All of these factors are making it more difficult for overseas operations to win the price war for indirect restorative products in the US. “Especially in this economy, we are seeing pressure from the patient, to the dentist, to the laboratory, and finally to us to maintain or even reduce our fees,” says Benjamin Li, president of DentUSA Laboratory, a satellite brokering office in Santa Ana, California, that services US laboratories. “To continue to be an asset to our customers in light of such competition, our focus is to proactively embrace the demands of the market.” Utilizing enhanced training and new technologies such as CAD/CAM systems, DentUSA focuses on providing restorations with the highest quality not just the cheapest price. They send cases to Li’s family-run Shanghai laboratory, which is FDA-registered and ISO 9001/13485-certified. “Our big advantage is labor. But the level of competition among laboratories in China is growing,” Li notes. “I don’t think China will be known forever as the place you go for an inexpensive crown.”
Godfrey Ngai, BEd, MMT (Melb), LCGI, FBIDST, director and chief executive officer of Modern Dental Laboratory agrees. He believes countries such as Mexico, Thailand, Vietnam, India, and Turkey will be in a better position to service the low-cost sector of the market in the future. With an FDA-registered, ISO 9001/13485-certified laboratory in Shenzhen, China, Modern Dental sells direct to dentists in the US. Headquartered in Seattle, Washington, the company also has service centers in Los Angeles and Chicago, with a fourth scheduled to open soon in Boston. “When you speak of offshoring, most laboratories and dentists think lower cost,” says Ngai, who has decades of experience as a dental technician and dental technology instructor at the University of Hong Kong. “But at Modern, we focus on delivering a consistent and quality product. If we want to continue our growth, we need to concentrate on quality not cutting costs.”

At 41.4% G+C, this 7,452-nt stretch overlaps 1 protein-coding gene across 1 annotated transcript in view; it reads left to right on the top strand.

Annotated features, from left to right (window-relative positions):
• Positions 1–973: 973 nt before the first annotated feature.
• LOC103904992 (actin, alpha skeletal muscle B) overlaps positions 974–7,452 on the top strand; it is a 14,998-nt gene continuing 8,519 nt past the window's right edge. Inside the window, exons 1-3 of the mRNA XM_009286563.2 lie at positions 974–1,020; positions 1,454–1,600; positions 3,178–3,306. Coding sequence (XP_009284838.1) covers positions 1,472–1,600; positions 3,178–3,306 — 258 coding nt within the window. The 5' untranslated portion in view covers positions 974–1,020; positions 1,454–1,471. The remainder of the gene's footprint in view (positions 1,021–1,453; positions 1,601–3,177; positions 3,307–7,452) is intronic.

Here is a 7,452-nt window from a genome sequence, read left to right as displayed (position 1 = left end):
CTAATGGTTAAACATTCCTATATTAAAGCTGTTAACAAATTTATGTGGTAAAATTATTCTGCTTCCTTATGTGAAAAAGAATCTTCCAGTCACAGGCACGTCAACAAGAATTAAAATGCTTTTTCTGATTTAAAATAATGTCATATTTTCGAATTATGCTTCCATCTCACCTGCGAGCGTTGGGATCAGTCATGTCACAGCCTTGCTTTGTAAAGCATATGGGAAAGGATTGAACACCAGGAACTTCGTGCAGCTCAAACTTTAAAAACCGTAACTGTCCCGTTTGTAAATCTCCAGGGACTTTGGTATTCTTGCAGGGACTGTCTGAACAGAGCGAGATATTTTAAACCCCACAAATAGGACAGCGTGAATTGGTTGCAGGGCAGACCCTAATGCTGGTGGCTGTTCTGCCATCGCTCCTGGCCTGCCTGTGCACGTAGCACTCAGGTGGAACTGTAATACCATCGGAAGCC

Behind the Scenes
Low cost and high quality are not synonymous in the minds of most US dentists and laboratory owners. Many associate low pricing with low quality, and concerns abound about the materials used to manufacture restorations produced offshore, the working conditions of the technicians, and the quality of the final product. US-based overseas brokers and offshore laboratories continue battling to overcome the “Made in China” stigma and establish a trust factor.
“We invite people to visit our laboratory in Shenzhen any time,” Ngai says. “They will see what we are doing and who we are. We have a nice facility and care about our employees and are highly aware of industrial safety.”
Any foreign company exporting products to the US for sale to the consumer is required by law to register annually with the FDA, list the devices being exported, and comply with the FDA’s good manufacturing practices and quality systems regulations. Some facilities have taken their commitment to quality a step further by attaining ISO 9001 and ISO 13485 quality management system certification for the design and manufacture of medical devices. And now a few overseas operations, such as Veden Dental Labs, are looking to take it up another notch. The FDA-registered, ISO 9001/13485-certified facility recently obtained DAMAS certification, a quality management system specifically designed for the dental technology field by the National Association of Dental Laboratories.
Many of these larger operations seek higher certification status to ensure they meet FDA regulations. This is particularly important now that the FDA has increased its scrutiny of overseas operations and expanded inspections in the past year, with three newly established FDA offices based in China. Those laboratories that cannot meet the FDA’s requirements and standards will not legally be able to sell products in the US.
“As an FDA-registered export laboratory, we are required to use 510(k)-approved materials,” Li explains. “We import all of our alloys and porcelains directly from ISO-certified manufacturers in the US or EU, and each material is strictly documented by batch and lot number for traceability.” For patient safety, Modern Dental stores computerized records for 6 years, detailing specifics of each restoration manufactured, including material brand name, batch number, and who touched the restoration during its manufacture.